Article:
The risk of lead in drinking water goes beyond Milwaukee and spans dozens of communities across Wisconsin. Statewide, 4.5 percent of children tested were found to be lead poisoned in 2014, compared to the 4.9 percent of Flint children tested in 2015. Blood lead levels of 5 micrograms per deciliter of lead means the child has been lead poisoned.

In Milwaukee, 8.6 percent of children tested had blood lead levels at or above the level that indicates lead poisoning in 2014 — significantly higher than in Flint.

DHS spokeswoman Julie Lund rejected the idea that the agency was not doing enough to protect children from lead in drinking water. Lund said DHS has “taken a proactive stance” by working with state agencies, local health departments and the public, offering technical assistance and help with public health messaging.

She said the agency is “committed to working aggressively on this issue until the risk of lead poisoning is eliminated for all children” but will do so “with existing resources.”

In reaction to the Center’s findings, experts said the lack of attention in Wisconsin to protecting children from lead in drinking water is common across the nation.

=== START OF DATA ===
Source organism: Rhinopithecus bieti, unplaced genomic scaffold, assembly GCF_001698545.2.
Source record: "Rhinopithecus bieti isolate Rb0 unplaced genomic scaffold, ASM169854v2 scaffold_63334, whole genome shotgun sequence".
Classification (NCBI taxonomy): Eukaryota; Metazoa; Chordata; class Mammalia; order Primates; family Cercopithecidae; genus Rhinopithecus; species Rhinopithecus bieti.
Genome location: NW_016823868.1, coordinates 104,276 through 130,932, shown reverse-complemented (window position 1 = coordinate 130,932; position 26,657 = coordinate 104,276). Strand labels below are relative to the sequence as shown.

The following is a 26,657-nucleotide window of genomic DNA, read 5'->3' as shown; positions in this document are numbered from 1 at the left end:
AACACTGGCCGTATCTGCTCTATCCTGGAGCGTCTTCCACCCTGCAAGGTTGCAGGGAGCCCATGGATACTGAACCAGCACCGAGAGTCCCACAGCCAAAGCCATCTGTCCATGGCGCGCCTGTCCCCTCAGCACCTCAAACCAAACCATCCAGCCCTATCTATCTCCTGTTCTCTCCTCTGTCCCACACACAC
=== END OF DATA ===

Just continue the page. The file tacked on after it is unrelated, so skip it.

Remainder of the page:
Dr. Susan Buchanan, director of the Great Lakes Center for Children’s Environmental Health at the University of Illinois-Chicago, said agency budgets have been hit hard by the U.S. Centers for Disease Control and Prevention’s decision in recent years to slash funding for lead prevention efforts. One reason: Lead poisoning among children has dropped significantly since lead was removed from paint in 1978 and phased out and eventually removed from gasoline in 1995.

“Up until Flint happened,” Buchanan said, “I didn’t think much about water (as a contributor to lead poisoning) either.”

Scientist and activist Yanna Lambrinidou, an affiliate Virginia Tech University faculty member who helped with the Flint lead-in-water crisis, said public health officials nationwide have long ignored or underplayed the problem of lead in drinking water, “convincing lawmakers, government officials and the public alike that this hazard deserves minimal, if any, attention.”

Lead dangerous, damage permanent

The effects of lead poisoning, which are permanent, can include reduced mental development, behavioral problems and stunted growth. Children can become lead poisoned by ingesting paint, or lead-tainted water, soil or dust, but prevention and mitigation efforts have historically focused on paint.